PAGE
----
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Vitamin A Transport Protein May Be Early Warning Sign of Diabetes

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BOSTON ? High levels of retinol binding protein 4 (RBP4), which transports vitamin A as its main job, may be an early warning sign for insulin resistance and type 2 diabetes, according to researchers here.

BOSTON, June 15 ? High levels of retinol binding protein 4 (RBP4), which transports vitamin A as its main job, may be an early warning sign for insulin resistance and type 2 diabetes, according to researchers here.

Serum levels of retinol binding protein 4 (RBP4) are correlated with insulin resistance in a range of patients at risk for diabetes, found Barbara Kahn, M.D., of Beth Israel Deaconess Medical Center and Harvard Medical School, and colleagues.

What's more, therapeutic interventions that lowered insulin resistance also lowered serum RBP4 levels, Dr. Kahn and colleagues reported in the June 15 issue of the New England Journal of Medicine.

Dr. Kahn's lab showed last year that RBP4, in animals, can actually cause insulin resistance. In this study, they looked at three cohorts of patients, trying to tease out the link between RBP4 and insulin resistance in humans.

The first cohort consisted of people with obesity, impaired glucose tolerance, or frank diabetes. The researchers compared their serum RBP4 with levels found in the second cohort, a group of non-obese healthy participants.

Mean serum levels were elevated in both the diabetic and non-diabetic obese participants, compared with the healthy controls, and were:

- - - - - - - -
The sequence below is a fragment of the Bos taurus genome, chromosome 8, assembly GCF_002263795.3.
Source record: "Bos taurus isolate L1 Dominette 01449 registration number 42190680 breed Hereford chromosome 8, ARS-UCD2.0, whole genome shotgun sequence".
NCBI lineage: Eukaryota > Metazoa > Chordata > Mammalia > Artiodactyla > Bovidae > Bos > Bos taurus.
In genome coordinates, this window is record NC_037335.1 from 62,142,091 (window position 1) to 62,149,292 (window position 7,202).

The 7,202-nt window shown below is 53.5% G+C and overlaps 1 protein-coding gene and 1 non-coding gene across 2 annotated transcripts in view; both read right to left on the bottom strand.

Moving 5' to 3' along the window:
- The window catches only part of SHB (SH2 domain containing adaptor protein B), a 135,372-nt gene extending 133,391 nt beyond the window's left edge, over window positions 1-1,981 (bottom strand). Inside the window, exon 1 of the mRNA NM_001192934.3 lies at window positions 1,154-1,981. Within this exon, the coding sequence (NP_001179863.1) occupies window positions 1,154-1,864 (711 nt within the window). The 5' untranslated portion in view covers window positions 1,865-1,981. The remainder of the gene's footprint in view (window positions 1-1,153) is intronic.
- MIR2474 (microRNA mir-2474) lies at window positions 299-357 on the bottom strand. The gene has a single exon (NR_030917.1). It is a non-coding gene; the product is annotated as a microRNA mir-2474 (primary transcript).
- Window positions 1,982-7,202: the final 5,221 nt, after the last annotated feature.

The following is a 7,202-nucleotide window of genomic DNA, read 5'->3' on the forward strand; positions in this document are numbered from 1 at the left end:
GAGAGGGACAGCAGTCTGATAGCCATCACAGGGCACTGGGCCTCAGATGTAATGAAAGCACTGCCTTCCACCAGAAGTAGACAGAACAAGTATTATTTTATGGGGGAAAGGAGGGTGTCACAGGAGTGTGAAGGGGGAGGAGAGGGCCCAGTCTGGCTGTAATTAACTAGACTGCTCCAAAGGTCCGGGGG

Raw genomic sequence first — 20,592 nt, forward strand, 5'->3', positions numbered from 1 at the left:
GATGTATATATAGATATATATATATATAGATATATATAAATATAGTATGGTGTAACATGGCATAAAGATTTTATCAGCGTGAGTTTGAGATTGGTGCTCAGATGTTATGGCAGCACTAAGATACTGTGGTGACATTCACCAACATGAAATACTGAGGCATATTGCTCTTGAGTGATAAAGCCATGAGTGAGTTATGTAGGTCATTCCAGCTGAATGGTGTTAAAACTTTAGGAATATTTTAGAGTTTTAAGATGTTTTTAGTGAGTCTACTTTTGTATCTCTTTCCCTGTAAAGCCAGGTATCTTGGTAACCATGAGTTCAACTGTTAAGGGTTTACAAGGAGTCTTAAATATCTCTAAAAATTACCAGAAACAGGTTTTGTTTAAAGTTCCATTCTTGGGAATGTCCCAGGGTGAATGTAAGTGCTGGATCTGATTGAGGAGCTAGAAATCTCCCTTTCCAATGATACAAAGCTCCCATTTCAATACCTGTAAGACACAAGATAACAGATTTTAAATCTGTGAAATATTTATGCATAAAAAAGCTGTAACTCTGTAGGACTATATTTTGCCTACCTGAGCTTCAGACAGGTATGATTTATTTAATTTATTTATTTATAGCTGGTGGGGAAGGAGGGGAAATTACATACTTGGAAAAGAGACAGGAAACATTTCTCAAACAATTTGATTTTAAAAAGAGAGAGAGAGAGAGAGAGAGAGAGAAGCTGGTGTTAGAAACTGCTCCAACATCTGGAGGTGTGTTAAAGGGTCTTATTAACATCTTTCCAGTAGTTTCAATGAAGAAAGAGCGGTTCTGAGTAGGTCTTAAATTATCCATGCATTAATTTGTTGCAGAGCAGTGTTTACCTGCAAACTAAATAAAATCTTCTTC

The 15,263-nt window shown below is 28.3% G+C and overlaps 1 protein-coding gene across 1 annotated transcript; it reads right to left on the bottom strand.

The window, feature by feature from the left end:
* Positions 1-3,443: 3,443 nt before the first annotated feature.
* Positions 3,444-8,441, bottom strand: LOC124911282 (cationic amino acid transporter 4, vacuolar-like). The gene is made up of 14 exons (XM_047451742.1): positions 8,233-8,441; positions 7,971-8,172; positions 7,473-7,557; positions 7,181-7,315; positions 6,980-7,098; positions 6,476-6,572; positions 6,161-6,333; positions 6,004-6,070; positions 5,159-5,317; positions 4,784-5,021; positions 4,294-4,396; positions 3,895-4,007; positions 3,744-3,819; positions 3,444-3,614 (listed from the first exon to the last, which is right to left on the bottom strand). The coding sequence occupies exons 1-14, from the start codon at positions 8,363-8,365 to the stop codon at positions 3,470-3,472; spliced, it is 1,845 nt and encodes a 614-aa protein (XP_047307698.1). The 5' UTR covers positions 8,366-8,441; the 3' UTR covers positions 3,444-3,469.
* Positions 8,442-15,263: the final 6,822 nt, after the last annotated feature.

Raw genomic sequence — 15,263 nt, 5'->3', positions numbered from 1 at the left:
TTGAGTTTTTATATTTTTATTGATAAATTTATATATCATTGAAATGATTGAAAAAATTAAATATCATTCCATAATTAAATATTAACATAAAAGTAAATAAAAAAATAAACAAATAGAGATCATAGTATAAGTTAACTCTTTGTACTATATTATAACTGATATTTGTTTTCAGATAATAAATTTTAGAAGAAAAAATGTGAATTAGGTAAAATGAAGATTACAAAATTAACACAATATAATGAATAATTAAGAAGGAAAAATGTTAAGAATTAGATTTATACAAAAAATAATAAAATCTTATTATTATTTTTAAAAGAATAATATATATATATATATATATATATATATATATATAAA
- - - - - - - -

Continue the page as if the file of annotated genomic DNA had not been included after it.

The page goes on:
• Significantly correlated with body mass index (at P=0.001).
  • Significantly correlated with fasting insulin (at P

In an accompanying editorial, Kenneth Polonsky, M.D., of Washington University in St. Louis, called the findings "interesting and important," said but fall short of defining what role RBP4 plays in the pathogenesis of diabetes.

It could be that the protein is just a biomarker that's correlated with insulin resistance or it could have a causal role, Dr. Polonsky said, but the cross-sectional design of Dr. Kahn and colleagues' study does not permit conclusions to be drawn either way.

However, he said, the study raises questions that should prompt future investigation, including:

  • What signaling pathways inhibited or stimulated by RBP4 could affect insulin activity?
  • Is genetic variation in the gene for RBP4 linked to variation in the risk of insulin resistance or diabetes?
  • Can administration of a synthetic retinoid, which reduces serum RBP4 levels, improve insulin sensitivity?
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